The recreation of the Globe Theatre in London has led to some very dynamic productions of William Shakespeare's plays. Using elements of original staging practices including a small company of actors that play multiple parts, brisk pacing and leaving the lights on so that a more intimate relationship exists between the audience and the actors, the Globe Theatre's touring production of Hamlet is now making several appearances in the United States.
This energetic company of eight actors presents Hamlet in a very brisk two and half hours. The language and story are clearly spoken and very accessible. Although some of the doubling can lead to confusion when an actor quickly grabs a costume piece or prop and instantly becomes another character, this is a rousing production that does not find all of the nuances of Shakespeare's great revenge tragedy. The tour began in the Elizabethan theater at the Folger Shakespeare Library in Washington, DC. This theater has hosted professional classical theater for decades, but it was a nice change to see the Elizabethan theater's stage stripped bare exposing the natural lines of the balcony and posts that designers seem so eager to mask with contemporary design flair. That is not to say that the Globe Theatre's production does not have a set. It does, but it is an unobtrusive one that must by the nature of touring be flexible and portable. A simple wall with hooks for costume changes and seats for when the actors double as musicians and sound effects artists is coupled with curtains strung up with ropes across the stage. Simple scene changes are mostly unnoticeable with one glaring exception when the removal of a graveyard completely distracts from the scene played upon the balcony above the stage.
The company of eight are clearly well trained in classical renaissance theatre as one would expect. Yet, the fast pace hinders some of the performances. In particular, Michael Benz in the title role, does not show true depth in Hamlet's supposed madness, doubting nature or revenge until well into the second half of the performance after he kills Polonius (the appropriately buffoonish Christopher Saul). Miranda Foster and Dickon Tyrrell as Gertrude and Claudius are appropriately regal and the decision to have them double as the Player King and Queen turns out to be masterful. Carlyss Peer embraces the recent trend of making Ophelia's madness the embodiment of angry grief rather than anguish. The rest of the company in their myriad roles are delightful, yet the limitations of only using eight actors means that the subtitles of in-depth performance are not always there.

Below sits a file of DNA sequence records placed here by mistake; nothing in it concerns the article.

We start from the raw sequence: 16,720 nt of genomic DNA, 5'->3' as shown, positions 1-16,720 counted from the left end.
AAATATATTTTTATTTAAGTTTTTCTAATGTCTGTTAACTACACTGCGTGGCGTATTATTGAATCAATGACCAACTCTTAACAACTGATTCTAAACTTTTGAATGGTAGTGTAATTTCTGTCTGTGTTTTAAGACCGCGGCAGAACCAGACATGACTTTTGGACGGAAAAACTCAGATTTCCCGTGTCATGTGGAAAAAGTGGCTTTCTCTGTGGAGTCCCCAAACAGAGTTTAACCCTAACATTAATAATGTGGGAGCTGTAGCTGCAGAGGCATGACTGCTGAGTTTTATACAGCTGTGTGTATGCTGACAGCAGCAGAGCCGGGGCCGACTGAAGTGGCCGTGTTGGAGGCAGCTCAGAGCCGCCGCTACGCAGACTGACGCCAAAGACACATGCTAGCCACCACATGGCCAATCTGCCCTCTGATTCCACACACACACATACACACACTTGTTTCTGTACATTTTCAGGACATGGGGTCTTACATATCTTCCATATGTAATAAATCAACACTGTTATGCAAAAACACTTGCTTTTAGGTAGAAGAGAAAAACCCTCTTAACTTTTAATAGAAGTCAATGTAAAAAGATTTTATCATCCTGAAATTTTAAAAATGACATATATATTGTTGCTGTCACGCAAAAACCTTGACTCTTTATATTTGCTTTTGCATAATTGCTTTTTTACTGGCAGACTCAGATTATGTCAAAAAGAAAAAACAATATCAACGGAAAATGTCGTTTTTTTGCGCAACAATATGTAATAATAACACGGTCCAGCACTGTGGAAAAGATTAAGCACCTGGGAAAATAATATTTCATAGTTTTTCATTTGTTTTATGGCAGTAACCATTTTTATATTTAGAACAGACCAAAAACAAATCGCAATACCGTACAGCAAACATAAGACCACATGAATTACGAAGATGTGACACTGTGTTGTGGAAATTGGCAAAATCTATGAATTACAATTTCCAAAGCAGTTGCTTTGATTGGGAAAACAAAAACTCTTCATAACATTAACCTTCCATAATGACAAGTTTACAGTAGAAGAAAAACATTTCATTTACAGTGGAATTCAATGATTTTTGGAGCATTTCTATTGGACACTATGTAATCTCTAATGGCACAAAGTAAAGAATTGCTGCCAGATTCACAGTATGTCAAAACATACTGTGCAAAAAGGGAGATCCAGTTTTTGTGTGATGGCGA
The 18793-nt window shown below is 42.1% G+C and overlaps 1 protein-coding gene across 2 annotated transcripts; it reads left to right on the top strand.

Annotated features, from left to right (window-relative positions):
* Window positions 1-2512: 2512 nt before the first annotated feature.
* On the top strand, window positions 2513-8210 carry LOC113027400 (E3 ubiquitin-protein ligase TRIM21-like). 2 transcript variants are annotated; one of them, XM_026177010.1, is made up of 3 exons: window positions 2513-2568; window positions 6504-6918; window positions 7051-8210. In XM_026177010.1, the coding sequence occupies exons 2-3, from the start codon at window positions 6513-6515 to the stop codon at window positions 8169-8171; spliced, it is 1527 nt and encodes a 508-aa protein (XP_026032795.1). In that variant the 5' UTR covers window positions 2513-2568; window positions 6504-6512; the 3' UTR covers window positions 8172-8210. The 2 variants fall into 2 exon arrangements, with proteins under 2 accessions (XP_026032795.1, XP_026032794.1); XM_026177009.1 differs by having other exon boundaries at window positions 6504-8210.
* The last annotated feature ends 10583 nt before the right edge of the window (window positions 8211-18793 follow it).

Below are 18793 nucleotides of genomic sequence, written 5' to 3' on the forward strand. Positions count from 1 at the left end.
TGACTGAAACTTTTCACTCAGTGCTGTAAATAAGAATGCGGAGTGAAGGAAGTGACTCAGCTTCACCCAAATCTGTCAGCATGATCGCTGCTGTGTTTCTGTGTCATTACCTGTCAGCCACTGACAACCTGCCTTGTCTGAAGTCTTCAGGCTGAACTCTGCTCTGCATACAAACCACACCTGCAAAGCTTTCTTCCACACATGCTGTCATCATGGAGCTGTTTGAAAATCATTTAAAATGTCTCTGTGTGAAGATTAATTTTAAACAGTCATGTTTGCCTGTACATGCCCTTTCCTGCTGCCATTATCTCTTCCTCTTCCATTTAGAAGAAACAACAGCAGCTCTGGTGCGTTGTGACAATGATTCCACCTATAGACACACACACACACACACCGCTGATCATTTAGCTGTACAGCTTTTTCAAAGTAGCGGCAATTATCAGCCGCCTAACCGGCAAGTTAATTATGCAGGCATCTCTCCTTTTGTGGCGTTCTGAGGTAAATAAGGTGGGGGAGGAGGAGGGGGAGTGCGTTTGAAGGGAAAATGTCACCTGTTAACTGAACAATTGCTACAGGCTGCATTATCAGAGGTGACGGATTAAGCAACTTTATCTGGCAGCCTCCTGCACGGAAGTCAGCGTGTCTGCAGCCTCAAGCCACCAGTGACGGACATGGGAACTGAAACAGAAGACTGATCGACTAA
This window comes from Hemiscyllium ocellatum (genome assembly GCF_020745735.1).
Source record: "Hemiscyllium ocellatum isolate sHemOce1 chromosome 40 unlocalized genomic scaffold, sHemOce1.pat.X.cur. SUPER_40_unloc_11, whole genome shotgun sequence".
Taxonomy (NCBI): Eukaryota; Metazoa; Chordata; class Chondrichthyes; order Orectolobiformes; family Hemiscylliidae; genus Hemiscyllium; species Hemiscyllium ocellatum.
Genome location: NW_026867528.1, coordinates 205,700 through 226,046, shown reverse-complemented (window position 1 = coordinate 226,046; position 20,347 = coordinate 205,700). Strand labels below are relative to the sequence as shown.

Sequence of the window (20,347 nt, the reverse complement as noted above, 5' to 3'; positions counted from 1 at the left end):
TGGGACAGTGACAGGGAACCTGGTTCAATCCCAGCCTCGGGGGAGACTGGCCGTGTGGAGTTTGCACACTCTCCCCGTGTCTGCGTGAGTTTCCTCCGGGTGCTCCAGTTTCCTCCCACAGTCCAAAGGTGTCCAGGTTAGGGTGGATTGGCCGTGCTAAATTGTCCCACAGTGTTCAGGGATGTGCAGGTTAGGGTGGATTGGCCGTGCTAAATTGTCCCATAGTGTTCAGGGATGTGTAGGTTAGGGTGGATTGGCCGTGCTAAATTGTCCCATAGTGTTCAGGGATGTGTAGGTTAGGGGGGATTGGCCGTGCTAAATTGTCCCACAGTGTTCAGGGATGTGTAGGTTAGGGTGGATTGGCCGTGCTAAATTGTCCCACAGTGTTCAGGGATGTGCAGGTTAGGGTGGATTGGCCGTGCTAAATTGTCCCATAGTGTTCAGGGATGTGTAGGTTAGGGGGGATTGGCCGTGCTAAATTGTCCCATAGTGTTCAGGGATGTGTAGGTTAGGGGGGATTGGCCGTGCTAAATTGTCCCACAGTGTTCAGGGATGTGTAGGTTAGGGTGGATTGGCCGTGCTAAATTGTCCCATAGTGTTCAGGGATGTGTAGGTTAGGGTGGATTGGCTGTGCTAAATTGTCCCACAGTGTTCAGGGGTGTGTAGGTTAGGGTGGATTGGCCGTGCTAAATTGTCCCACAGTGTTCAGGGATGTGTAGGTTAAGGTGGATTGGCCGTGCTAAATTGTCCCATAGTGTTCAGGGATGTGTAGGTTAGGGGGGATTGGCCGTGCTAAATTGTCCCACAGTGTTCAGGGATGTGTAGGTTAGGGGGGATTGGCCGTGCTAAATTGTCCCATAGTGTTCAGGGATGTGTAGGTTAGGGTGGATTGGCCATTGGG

This is a rare opportunity to see members of the Globe Theatre company on this side of the pond. If you have the means to see this production make sure that you do so.
The Globe Theatre's touring production of Hamlet played the Folger Shakespeare Library's Elizabethan Theatre from September 8-22, 2012. For additional tour dates and other performance information please visit www.shakespearesglobe.com/theatre/on-tour/Hamlet and click on the links to the venues on the right side of the web page.